The party line from the Cubs front office is that they will select the best available with their top pick in June, attacking pitching in bulk thereafter. The logic is that pitching talent is easier to find later. Is it? While working on another project, I looked at the sixth round of the major-league drafts between 2000 and 2005. There was nothing magical about those three numbers. I figured six successive years would provide a degree of a cross-section, and the sixth round ought to be middling enough to create plenty of misses.
I had no idea which players, Cubs included, this search would discover. I plainly understood this would 'prove' nothing. The premise of 'the draft is different now' is both wholly accurate, and entirely moot. Any industry or organization doing business the way it was done seven to 12 years ago is foolish, as wise competitors are trying to upgrade practices every month.
In case you want to rely on your own research instead of mine, I have linked to the six rounds above. I'm noting players with MLB experience, as well as players with WAR ratings of under two, between two and four, four to ten, and over ten. I will also note the major players.
That should be enough room for those of you wanting to explore without my sullying the information.
2000 draft: Seven major league players. None exceeded 2.0 WAR. The best was Taylor Buchholz (1.9).
2001 draft: Five major league players. The only WAR over 0.0 was Edwin Jackson (11.8).
2002 draft: 13 major leaguers, 11 with a WAR below 2.0. The top two are Pat Neshek (3.6) and John Maine (3.7).
2003 draft: Seven major league players, three with a WAR below 2 and three between 4 and 10. Top options were Eric O'Flaherty (5.2), Kevin Kouzmanoff (5.7), Sean Marshall (9.3), and Matt Kemp (18.2),
2004 draft: Seven major league players, five with a WAR below 2.0. Top options were Cla Meredith (2.7) and Ben Zobrist (25.4). (Intriguing note: Zobrist was traded with Mitch Talbot for Aubrey Huff and cash)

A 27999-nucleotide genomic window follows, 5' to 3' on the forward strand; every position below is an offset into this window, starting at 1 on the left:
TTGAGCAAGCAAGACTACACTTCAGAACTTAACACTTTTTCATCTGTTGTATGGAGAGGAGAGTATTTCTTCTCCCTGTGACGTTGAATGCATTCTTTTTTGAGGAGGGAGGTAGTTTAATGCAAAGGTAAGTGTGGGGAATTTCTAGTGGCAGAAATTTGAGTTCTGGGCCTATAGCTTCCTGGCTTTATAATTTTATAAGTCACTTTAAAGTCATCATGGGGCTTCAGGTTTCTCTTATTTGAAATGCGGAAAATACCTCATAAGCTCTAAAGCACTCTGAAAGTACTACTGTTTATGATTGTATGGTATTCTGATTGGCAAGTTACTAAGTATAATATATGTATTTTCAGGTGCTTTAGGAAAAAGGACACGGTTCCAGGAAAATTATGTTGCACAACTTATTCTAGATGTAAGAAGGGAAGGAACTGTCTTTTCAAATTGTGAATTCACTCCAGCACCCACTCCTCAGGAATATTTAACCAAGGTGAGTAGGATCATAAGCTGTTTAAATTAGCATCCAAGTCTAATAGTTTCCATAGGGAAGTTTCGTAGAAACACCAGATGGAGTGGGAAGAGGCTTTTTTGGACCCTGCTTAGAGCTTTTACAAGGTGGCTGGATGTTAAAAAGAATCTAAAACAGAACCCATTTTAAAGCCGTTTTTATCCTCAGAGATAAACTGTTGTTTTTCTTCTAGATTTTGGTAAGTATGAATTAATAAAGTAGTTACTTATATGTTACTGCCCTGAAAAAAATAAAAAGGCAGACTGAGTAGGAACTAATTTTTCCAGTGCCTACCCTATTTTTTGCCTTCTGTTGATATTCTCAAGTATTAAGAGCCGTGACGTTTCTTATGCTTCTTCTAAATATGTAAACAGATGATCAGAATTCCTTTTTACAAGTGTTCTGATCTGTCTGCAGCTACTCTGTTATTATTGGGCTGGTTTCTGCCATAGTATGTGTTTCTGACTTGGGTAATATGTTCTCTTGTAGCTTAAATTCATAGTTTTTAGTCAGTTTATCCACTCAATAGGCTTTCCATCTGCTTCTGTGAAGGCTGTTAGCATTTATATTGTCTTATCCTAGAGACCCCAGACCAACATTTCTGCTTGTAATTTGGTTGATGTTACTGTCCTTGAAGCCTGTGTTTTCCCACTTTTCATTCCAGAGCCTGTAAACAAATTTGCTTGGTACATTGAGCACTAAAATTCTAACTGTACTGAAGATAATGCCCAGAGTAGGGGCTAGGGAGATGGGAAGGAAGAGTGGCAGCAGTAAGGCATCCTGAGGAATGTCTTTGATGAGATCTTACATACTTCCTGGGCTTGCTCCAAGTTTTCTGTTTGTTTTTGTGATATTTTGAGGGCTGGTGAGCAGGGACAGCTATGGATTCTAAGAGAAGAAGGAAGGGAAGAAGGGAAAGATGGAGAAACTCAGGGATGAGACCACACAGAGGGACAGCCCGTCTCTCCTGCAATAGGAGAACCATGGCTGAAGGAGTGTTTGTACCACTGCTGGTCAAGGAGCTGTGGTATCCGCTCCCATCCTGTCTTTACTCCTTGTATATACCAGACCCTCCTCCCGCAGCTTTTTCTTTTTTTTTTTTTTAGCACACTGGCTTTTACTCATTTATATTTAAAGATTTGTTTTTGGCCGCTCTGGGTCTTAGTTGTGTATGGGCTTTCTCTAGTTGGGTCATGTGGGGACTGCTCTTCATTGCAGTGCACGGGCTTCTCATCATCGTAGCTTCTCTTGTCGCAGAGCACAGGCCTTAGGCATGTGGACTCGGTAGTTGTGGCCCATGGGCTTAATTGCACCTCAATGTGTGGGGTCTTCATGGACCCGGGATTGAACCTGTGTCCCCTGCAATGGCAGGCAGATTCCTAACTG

2005 draft: 12 major league players, 10 with a WAR under 2.0. The top two are Lance Lynn (2.4) and Doug Fister (9.8).
You can't draw many serious conclusions from all this, though the two top producers have been a high school hitter (Kemp) and a college hitter (Zobrist). You can guess this round would produce one legitimate MLB contributor per year, if these years are any indicator. It does seem drafting and developing are probably getting better, but I haven't checked other years or rounds, or seriously looked into variance reasons.
Once I came up with this idea, I thought I would make an article of it, so you could see the results. For the cynics out there wondering why there are 40 rounds if the sixth is such a crapshoot, remember that not all picks are expected to make it to the Show. Or Double-A. Or even sign. When putting together a draft, a baseball team wants to bring in players of every position. Some should be from college. Most should be expected to be (mainly) really good teammates, and hard workers -- after all, minor league clubs need full rosters, and some of these players will become known as "organizational guys". From Twitter, I know these guys spend time together, even in the off-season. A team that gets three or four major leaguers from a draft did well in that measure. That said, there are seven levels of rosters in a major league system. A teammate can help a team, even if they don't reach the top levels.
A team never knows when a college pick will turn out to be the next Ben Zobrist. It's best to take each round seriously, regardless if it is a pitcher or a hitter the team selects. The key isn't which position when, so much as having a wise strategy and sticking to it. This applies to drafting, developing, customer service, and any other aspect of this game we love.